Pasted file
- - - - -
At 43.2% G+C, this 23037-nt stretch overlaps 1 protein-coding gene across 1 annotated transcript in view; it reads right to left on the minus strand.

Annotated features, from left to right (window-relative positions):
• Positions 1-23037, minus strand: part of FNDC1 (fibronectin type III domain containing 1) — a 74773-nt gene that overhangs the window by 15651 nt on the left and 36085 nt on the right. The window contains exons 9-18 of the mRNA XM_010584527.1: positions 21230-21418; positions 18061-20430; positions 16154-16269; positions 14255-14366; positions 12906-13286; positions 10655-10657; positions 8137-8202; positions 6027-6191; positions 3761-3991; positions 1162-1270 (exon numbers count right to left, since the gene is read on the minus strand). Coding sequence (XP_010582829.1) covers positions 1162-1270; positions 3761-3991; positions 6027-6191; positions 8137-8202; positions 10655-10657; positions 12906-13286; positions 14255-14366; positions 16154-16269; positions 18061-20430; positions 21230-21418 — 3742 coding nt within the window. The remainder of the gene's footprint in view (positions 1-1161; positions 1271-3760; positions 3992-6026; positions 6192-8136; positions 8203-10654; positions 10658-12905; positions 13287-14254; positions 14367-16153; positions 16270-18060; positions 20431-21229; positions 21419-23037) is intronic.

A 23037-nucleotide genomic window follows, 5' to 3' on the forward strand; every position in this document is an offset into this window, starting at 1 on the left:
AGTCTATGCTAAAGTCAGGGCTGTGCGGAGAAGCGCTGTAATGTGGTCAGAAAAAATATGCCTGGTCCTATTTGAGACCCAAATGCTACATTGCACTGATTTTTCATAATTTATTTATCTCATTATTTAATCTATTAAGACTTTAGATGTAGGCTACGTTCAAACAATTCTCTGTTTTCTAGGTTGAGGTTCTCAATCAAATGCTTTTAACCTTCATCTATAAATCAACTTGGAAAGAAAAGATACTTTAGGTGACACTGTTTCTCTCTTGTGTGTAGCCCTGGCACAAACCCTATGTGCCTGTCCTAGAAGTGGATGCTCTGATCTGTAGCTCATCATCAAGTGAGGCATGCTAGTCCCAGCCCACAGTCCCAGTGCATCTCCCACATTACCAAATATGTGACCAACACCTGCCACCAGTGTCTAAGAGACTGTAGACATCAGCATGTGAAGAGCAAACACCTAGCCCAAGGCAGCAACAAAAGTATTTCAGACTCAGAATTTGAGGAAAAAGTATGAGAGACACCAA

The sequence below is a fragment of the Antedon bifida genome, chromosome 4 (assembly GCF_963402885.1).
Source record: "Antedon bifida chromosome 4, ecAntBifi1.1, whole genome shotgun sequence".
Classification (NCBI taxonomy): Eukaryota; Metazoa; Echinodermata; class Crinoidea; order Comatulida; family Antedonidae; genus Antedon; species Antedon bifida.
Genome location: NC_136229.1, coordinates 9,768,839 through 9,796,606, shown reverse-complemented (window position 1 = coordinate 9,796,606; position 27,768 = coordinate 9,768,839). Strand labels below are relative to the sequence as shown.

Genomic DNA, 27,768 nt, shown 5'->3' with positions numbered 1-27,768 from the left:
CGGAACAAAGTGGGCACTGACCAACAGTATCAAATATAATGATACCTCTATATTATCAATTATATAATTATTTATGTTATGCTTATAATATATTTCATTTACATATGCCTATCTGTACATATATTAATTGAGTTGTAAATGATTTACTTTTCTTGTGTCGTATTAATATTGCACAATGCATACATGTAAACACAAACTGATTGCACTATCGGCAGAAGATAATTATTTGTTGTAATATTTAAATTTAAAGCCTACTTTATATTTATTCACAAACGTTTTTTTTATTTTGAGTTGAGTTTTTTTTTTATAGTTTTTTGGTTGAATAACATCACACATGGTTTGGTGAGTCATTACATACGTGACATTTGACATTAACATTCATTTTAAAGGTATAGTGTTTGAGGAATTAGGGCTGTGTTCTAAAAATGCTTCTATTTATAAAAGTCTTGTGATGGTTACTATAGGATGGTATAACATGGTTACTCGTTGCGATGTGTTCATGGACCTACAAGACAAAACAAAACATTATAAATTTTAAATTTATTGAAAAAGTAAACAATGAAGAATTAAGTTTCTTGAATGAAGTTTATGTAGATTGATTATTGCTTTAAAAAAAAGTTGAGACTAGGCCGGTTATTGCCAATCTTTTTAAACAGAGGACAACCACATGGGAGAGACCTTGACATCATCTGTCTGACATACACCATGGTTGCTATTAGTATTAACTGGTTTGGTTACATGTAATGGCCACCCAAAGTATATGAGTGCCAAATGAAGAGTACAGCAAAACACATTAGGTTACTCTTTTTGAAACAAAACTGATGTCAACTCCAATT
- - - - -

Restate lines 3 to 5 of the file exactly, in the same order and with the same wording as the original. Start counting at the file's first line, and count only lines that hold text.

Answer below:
• Positions 1-23037, minus strand: part of FNDC1 (fibronectin type III domain containing 1) — a 74773-nt gene that overhangs the window by 15651 nt on the left and 36085 nt on the right. The window contains exons 9-18 of the mRNA XM_010584527.1: positions 21230-21418; positions 18061-20430; positions 16154-16269; positions 14255-14366; positions 12906-13286; positions 10655-10657; positions 8137-8202; positions 6027-6191; positions 3761-3991; positions 1162-1270 (exon numbers count right to left, since the gene is read on the minus strand). Coding sequence (XP_010582829.1) covers positions 1162-1270; positions 3761-3991; positions 6027-6191; positions 8137-8202; positions 10655-10657; positions 12906-13286; positions 14255-14366; positions 16154-16269; positions 18061-20430; positions 21230-21418 — 3742 coding nt within the window. The remainder of the gene's footprint in view (positions 1-1161; positions 1271-3760; positions 3992-6026; positions 6192-8136; positions 8203-10654; positions 10658-12905; positions 13287-14254; positions 14367-16153; positions 16270-18060; positions 20431-21229; positions 21419-23037) is intronic.

A 23037-nucleotide genomic window follows, 5' to 3' on the forward strand; every position in this document is an offset into this window, starting at 1 on the left:
AGTCTATGCTAAAGTCAGGGCTGTGCGGAGAAGCGCTGTAATGTGGTCAGAAAAAATATGCCTGGTCCTATTTGAGACCCAAATGCTACATTGCACTGATTTTTCATAATTTATTTATCTCATTATTTAATCTATTAAGACTTTAGATGTAGGCTACGTTCAAACAATTCTCTGTTTTCTAGGTTGAGGTTCTCAATCAAATGCTTTTAACCTTCATCTATAAATCAACTTGGAAAGAAAAGATACTTTAGGTGACACTGTTTCTCTCTTGTGTGTAGCCCTGGCACAAACCCTATGTGCCTGTCCTAGAAGTGGATGCTCTGATCTGTAGCTCATCATCAAGTGAGGCATGCTAGTCCCAGCCCACAGTCCCAGTGCATCTCCCACATTACCAAATATGTGACCAACACCTGCCACCAGTGTCTAAGAGACTGTAGACATCAGCATGTGAAGAGCAAACACCTAGCCCAAGGCAGCAACAAAAGTATTTCAGACTCAGAATTTGAGGAAAAAGTATGAGAGACACCAA